This article, from “To the Point News,” a subscription website with conservative commentary, reviews the French Revolution, but it also makes the important point that increasing taxes and regulation on “the rich” will decrease the incentive and the ability of the “the rich” to earn the money to pay those taxes. (A slightly different version of the column is available, here, for free.)
(See addendum at bottom.)
Of the 80% of Americans who still have jobs, most have experienced very little decline in living standards. But for those who have lost their job and been unable to find a new one, the shock, both to their pocketbook and psyche, has been severe.
In poor societies, there are always a few rich people; and in rich societies, there are always a few poor people. A successful society is characterized by fewer poor each year and more middle class and rich. Revolutions take place when the number of poor rises faster than the number of middle class and rich. The poor, being less educated and having more of a static view of the world, blame their increasing hardship and numbers on the rich.
The real villains are those in the political class who pandered to the voter by promising more in benefits to be paid for by others, whom are demonized as “the evil rich.” But if the rich people are taxed too much, they opt out by moving or no longer being rich, and then the tax revenues fail to keep up with the increases in spending until finally, the debt burden slowly sinks the ship.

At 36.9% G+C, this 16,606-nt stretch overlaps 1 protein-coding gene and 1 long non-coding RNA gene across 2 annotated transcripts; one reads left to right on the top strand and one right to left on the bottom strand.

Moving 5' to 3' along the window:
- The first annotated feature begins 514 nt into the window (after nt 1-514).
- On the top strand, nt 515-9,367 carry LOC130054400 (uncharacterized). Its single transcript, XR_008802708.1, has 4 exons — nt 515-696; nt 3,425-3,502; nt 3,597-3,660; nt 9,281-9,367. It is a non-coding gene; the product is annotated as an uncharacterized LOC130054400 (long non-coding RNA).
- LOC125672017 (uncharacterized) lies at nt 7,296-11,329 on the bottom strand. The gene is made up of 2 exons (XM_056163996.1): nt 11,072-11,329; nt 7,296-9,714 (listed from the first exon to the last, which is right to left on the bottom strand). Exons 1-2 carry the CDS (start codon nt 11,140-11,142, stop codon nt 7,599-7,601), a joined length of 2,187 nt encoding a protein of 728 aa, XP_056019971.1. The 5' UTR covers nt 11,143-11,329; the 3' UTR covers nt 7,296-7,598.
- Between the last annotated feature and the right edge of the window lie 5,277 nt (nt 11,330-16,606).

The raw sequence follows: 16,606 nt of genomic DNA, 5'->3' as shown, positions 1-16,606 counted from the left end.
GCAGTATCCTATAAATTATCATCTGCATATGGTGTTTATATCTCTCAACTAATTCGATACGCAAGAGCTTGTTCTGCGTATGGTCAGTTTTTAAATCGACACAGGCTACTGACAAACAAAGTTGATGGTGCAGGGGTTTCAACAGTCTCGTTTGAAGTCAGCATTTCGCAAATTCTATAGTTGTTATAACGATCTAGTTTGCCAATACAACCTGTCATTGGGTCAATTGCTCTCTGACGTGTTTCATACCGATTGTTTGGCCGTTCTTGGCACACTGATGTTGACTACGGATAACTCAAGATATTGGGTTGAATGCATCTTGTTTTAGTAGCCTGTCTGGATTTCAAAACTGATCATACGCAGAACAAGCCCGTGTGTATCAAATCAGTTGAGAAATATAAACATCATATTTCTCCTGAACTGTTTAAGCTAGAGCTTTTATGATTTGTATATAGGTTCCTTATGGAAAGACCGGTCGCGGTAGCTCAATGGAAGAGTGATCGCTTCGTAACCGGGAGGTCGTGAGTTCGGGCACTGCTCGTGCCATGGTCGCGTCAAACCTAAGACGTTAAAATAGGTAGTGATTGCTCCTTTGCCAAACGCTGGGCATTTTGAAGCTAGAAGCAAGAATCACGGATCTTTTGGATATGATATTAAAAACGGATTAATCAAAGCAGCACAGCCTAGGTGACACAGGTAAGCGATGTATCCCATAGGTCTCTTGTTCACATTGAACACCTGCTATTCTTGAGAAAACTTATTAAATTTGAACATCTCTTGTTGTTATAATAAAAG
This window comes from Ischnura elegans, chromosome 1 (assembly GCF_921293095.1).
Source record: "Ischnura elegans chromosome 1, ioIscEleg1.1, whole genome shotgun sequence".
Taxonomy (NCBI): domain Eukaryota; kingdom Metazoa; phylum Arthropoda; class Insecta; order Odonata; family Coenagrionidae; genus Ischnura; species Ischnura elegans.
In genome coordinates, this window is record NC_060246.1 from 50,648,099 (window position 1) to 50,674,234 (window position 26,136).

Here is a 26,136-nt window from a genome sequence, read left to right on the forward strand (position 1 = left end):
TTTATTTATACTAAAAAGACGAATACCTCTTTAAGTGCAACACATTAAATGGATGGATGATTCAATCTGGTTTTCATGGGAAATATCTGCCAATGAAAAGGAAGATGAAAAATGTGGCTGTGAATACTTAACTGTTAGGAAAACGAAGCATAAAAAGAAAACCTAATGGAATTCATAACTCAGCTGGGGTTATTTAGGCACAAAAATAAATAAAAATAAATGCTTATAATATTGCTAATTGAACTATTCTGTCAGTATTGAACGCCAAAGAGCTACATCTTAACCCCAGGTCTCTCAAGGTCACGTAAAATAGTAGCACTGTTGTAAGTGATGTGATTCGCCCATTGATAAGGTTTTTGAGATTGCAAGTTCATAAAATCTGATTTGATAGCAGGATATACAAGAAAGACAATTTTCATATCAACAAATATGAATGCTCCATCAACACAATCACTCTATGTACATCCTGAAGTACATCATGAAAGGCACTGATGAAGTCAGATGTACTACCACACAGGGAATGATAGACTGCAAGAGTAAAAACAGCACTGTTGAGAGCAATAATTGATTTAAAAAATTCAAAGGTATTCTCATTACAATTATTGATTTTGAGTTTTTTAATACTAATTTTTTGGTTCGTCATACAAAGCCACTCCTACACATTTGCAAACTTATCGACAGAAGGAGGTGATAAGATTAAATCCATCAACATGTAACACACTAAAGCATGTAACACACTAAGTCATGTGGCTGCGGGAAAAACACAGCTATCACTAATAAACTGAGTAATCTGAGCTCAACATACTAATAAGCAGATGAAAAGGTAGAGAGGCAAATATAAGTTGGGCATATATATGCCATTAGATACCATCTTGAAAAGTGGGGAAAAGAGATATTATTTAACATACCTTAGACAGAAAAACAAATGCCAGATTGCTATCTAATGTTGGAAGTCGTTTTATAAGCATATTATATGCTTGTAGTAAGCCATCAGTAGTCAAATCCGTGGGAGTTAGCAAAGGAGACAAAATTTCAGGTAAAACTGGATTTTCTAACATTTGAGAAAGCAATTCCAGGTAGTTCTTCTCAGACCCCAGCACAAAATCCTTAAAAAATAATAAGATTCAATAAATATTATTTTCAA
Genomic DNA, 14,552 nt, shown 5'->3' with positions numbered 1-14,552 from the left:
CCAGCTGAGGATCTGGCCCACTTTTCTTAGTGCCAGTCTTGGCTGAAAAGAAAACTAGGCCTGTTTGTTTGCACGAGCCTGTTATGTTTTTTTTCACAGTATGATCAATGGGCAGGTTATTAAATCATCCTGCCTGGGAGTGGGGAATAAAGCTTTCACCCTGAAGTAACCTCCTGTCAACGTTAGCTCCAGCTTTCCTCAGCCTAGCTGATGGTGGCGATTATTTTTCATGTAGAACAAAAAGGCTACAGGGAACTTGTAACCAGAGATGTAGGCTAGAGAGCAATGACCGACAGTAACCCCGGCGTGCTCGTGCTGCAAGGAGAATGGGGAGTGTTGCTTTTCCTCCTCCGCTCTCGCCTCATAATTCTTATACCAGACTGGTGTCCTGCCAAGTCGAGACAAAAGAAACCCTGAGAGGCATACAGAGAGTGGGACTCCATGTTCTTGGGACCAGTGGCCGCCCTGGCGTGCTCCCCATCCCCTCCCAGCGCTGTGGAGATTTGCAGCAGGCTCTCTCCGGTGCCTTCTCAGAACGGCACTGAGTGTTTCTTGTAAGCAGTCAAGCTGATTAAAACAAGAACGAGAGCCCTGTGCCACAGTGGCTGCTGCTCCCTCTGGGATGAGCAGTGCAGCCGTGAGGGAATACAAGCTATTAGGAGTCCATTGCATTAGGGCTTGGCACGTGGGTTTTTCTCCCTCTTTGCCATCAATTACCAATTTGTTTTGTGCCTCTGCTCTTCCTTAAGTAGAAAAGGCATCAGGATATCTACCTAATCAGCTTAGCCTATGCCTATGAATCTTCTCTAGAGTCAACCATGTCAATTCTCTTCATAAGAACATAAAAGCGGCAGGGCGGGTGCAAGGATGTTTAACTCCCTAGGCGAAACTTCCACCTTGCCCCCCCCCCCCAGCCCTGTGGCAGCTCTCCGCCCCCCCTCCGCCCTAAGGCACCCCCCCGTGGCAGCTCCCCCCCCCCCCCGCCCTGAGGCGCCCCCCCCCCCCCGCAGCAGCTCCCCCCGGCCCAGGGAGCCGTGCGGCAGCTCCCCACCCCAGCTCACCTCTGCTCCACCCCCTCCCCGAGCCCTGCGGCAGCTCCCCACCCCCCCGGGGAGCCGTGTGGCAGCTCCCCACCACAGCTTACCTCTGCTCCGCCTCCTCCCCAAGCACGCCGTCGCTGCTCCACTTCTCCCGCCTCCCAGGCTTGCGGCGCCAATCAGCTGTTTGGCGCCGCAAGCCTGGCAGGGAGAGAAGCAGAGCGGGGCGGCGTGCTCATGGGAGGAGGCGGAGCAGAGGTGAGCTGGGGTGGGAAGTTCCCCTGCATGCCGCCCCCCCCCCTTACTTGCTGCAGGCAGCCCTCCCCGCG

This is precisely what is going on in the United States and most European countries at the moment.
As more and more people lose their jobs, the demand for government payments grows, making the situation worse and worse. The U.S. government is spending roughly 40 percent more than it is taking in. President Obama and others are demanding higher taxes on the “rich” – more correctly known as job creators – to pay for more government benefits. The self-delusion of the political class goes on, and the numbers get worse.
Notice that the president, when arguing that his “jobs” bill is going to increase jobs, quotes the same economists who also said his “stimulus” would keep unemployment under 8 percent, rather than referring to those economists who were correct in saying it would fail. The president’s assertion that by increasing the taxes on the rich he will be able to “pay” for all his new spending is fantasy, or worse.
The simple fact is that the amount of explicit and implicit debt that the United States and other governments have incurred cannot and will not be paid back in full. The political class will try to cure the debt mess with inflation, price controls, tax increases and confiscation, but it will only make things worse.
Greece is only the first canary to die. As more and more jobs and homes are destroyed by the debt crisis, the ranks of the revolutionaries will grow until, finally, the new “peasants” realize that the rich are gone and it is the political class who is responsible for the mess.